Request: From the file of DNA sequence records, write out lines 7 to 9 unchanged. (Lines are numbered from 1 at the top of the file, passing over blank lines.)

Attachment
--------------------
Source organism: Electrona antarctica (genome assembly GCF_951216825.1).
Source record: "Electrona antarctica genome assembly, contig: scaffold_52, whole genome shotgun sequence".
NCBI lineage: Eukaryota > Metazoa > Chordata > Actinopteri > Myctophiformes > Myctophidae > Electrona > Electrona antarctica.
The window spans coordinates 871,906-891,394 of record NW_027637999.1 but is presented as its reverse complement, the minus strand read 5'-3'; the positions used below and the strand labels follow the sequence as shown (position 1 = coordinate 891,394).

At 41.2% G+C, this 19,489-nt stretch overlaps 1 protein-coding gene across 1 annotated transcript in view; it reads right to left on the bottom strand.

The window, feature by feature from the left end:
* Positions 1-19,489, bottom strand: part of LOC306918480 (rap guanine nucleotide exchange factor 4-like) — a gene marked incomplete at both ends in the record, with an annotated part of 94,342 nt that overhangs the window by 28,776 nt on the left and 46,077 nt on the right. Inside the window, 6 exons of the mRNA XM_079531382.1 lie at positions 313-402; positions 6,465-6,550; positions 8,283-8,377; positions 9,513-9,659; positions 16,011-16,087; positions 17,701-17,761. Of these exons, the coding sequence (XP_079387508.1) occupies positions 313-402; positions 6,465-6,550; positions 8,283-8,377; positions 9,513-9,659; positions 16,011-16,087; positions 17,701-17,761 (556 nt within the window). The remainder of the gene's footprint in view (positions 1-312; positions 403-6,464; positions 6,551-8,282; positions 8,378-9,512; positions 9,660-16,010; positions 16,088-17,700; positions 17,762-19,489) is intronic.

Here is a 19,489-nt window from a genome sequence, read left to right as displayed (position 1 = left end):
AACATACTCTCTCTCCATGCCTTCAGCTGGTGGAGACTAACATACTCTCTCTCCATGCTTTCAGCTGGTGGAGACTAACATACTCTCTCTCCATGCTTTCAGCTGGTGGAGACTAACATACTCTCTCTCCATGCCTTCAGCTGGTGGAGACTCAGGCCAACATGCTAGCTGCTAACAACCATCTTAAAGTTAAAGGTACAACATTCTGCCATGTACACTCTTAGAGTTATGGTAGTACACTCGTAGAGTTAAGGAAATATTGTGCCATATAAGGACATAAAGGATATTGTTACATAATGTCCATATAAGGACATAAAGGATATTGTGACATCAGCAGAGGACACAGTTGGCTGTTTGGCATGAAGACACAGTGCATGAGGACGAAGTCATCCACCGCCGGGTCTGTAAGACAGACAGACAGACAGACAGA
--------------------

* Positions 1-19,489, bottom strand: part of LOC306918480 (rap guanine nucleotide exchange factor 4-like) — a gene marked incomplete at both ends in the record, with an annotated part of 94,342 nt that overhangs the window by 28,776 nt on the left and 46,077 nt on the right. Inside the window, 6 exons of the mRNA XM_079531382.1 lie at positions 313-402; positions 6,465-6,550; positions 8,283-8,377; positions 9,513-9,659; positions 16,011-16,087; positions 17,701-17,761. Of these exons, the coding sequence (XP_079387508.1) occupies positions 313-402; positions 6,465-6,550; positions 8,283-8,377; positions 9,513-9,659; positions 16,011-16,087; positions 17,701-17,761 (556 nt within the window). The remainder of the gene's footprint in view (positions 1-312; positions 403-6,464; positions 6,551-8,282; positions 8,378-9,512; positions 9,660-16,010; positions 16,088-17,700; positions 17,762-19,489) is intronic.

Here is a 19,489-nt window from a genome sequence, read left to right as displayed (position 1 = left end):
AACATACTCTCTCTCCATGCCTTCAGCTGGTGGAGACTAACATACTCTCTCTCCATGCTTTCAGCTGGTGGAGACTAACATACTCTCTCTCCATGCTTTCAGCTGGTGGAGACTAACATACTCTCTCTCCATGCCTTCAGCTGGTGGAGACTCAGGCCAACATGCTAGCTGCTAACAACCATCTTAAAGTTAAAGGTACAACATTCTGCCATGTACACTCTTAGAGTTATGGTAGTACACTCGTAGAGTTAAGGAAATATTGTGCCATATAAGGACATAAAGGATATTGTTACATAATGTCCATATAAGGACATAAAGGATATTGTGACATCAGCAGAGGACACAGTTGGCTGTTTGGCATGAAGACACAGTGCATGAGGACGAAGTCATCCACCGCCGGGTCTGTAAGACAGACAGACAGACAGACAGA